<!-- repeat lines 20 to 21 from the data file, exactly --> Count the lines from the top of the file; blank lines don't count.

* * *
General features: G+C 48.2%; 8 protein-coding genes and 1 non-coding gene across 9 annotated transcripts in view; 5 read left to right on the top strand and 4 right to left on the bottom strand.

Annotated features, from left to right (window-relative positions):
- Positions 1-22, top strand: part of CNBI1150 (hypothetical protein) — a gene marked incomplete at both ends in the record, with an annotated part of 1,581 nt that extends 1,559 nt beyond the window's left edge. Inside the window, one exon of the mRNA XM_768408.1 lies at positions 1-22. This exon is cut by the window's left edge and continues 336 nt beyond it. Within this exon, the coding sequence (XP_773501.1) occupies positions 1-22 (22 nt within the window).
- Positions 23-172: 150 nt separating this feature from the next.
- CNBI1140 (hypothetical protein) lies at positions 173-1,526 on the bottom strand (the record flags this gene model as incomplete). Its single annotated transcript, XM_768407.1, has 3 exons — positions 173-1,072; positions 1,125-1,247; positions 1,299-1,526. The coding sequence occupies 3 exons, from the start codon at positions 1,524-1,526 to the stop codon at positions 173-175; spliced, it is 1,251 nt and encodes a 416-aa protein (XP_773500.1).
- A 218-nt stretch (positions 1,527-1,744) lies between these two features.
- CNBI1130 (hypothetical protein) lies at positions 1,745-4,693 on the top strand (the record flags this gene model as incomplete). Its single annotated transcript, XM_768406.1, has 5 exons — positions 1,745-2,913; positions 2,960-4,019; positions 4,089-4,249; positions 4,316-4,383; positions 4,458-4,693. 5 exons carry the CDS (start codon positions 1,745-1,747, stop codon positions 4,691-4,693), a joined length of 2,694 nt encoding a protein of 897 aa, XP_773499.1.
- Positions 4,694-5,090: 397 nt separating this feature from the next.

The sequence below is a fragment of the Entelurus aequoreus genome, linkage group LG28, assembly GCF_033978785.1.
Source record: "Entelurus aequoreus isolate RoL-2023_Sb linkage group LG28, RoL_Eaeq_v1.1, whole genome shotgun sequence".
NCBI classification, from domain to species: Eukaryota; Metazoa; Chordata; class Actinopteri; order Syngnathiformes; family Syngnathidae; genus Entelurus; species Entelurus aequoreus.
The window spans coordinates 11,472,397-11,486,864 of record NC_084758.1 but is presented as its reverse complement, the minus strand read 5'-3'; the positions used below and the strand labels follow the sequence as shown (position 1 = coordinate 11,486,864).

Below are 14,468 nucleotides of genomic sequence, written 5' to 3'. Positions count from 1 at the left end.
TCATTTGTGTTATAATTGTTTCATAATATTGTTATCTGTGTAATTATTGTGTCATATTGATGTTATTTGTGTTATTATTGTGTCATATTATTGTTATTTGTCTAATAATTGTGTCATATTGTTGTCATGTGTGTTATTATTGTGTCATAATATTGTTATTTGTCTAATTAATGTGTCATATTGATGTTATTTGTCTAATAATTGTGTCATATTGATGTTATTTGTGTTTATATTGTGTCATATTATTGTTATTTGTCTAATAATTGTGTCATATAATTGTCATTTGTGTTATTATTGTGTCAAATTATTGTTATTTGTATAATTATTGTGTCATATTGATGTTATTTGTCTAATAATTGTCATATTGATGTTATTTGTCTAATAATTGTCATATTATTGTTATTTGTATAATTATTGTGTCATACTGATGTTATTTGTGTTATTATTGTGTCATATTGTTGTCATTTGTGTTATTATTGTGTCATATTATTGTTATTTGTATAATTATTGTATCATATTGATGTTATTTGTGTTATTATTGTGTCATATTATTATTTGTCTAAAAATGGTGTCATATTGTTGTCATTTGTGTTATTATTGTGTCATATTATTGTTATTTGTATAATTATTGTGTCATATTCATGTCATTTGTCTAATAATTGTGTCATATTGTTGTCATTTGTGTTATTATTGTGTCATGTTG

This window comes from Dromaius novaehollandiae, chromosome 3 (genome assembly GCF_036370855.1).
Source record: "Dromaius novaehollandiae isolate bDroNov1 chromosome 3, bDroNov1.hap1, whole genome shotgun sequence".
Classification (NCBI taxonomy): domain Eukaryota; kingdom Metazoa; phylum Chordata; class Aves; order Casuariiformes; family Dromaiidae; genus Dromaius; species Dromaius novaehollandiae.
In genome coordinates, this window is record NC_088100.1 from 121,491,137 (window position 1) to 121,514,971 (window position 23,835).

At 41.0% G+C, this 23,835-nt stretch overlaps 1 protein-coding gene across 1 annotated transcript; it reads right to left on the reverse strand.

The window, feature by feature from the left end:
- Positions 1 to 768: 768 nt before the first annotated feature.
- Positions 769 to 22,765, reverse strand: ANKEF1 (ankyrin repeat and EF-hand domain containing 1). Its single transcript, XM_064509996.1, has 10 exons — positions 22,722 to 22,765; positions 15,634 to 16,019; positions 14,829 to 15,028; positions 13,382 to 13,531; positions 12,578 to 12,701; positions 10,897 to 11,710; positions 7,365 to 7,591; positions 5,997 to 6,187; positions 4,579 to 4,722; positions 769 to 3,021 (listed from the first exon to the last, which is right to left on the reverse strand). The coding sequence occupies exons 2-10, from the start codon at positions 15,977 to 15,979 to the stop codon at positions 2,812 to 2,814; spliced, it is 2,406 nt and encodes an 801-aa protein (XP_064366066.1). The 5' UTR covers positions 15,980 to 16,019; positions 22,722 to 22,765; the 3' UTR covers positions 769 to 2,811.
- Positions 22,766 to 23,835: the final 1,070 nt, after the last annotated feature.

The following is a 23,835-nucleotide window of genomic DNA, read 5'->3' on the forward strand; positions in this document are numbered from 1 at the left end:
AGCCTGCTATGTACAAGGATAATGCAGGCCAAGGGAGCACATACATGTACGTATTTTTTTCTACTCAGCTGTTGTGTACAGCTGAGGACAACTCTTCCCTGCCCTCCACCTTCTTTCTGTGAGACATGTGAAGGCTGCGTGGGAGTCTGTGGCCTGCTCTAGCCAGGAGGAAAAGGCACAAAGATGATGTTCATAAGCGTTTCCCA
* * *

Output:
The window, feature by feature from the left end:
- Positions 1 to 768: 768 nt before the first annotated feature.